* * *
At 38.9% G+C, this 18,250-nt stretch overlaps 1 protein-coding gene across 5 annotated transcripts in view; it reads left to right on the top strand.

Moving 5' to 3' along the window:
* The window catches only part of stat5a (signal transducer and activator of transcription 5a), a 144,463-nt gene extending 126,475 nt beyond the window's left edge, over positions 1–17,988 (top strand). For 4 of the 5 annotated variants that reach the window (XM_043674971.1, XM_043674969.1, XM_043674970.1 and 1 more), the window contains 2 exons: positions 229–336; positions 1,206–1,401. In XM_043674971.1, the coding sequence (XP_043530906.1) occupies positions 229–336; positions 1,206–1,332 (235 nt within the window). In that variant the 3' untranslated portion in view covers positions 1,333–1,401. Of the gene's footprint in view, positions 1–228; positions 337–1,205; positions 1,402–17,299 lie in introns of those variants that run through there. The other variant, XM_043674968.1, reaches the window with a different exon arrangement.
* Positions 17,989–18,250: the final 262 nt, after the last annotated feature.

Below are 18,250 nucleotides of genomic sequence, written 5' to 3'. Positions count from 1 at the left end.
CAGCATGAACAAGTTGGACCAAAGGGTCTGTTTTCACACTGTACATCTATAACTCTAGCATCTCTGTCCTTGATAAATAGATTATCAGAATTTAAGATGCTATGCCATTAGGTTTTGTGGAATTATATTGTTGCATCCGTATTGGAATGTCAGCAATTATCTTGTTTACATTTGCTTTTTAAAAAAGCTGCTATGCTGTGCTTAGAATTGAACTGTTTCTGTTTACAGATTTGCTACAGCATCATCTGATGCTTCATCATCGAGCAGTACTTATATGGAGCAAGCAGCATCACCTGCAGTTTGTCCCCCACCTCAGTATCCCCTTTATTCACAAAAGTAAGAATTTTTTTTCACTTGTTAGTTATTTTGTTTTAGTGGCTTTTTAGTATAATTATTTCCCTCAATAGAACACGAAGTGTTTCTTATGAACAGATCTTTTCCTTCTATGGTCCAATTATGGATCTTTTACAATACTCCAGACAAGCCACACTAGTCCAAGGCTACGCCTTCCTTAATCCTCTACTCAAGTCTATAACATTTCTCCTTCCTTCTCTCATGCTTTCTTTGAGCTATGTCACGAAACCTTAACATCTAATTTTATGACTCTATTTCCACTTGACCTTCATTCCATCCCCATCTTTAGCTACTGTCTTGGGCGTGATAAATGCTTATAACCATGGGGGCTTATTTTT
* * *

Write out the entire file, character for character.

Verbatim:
At 38.9% G+C, this 18,250-nt stretch overlaps 1 protein-coding gene across 5 annotated transcripts in view; it reads left to right on the top strand.

Moving 5' to 3' along the window:
* The window catches only part of stat5a (signal transducer and activator of transcription 5a), a 144,463-nt gene extending 126,475 nt beyond the window's left edge, over positions 1–17,988 (top strand). For 4 of the 5 annotated variants that reach the window (XM_043674971.1, XM_043674969.1, XM_043674970.1 and 1 more), the window contains 2 exons: positions 229–336; positions 1,206–1,401. In XM_043674971.1, the coding sequence (XP_043530906.1) occupies positions 229–336; positions 1,206–1,332 (235 nt within the window). In that variant the 3' untranslated portion in view covers positions 1,333–1,401. Of the gene's footprint in view, positions 1–228; positions 337–1,205; positions 1,402–17,299 lie in introns of those variants that run through there. The other variant, XM_043674968.1, reaches the window with a different exon arrangement.
* Positions 17,989–18,250: the final 262 nt, after the last annotated feature.

Below are 18,250 nucleotides of genomic sequence, written 5' to 3'. Positions count from 1 at the left end.
CAGCATGAACAAGTTGGACCAAAGGGTCTGTTTTCACACTGTACATCTATAACTCTAGCATCTCTGTCCTTGATAAATAGATTATCAGAATTTAAGATGCTATGCCATTAGGTTTTGTGGAATTATATTGTTGCATCCGTATTGGAATGTCAGCAATTATCTTGTTTACATTTGCTTTTTAAAAAAGCTGCTATGCTGTGCTTAGAATTGAACTGTTTCTGTTTACAGATTTGCTACAGCATCATCTGATGCTTCATCATCGAGCAGTACTTATATGGAGCAAGCAGCATCACCTGCAGTTTGTCCCCCACCTCAGTATCCCCTTTATTCACAAAAGTAAGAATTTTTTTTCACTTGTTAGTTATTTTGTTTTAGTGGCTTTTTAGTATAATTATTTCCCTCAATAGAACACGAAGTGTTTCTTATGAACAGATCTTTTCCTTCTATGGTCCAATTATGGATCTTTTACAATACTCCAGACAAGCCACACTAGTCCAAGGCTACGCCTTCCTTAATCCTCTACTCAAGTCTATAACATTTCTCCTTCCTTCTCTCATGCTTTCTTTGAGCTATGTCACGAAACCTTAACATCTAATTTTATGACTCTATTTCCACTTGACCTTCATTCCATCCCCATCTTTAGCTACTGTCTTGGGCGTGATAAATGCTTATAACCATGGGGGCTTATTTTT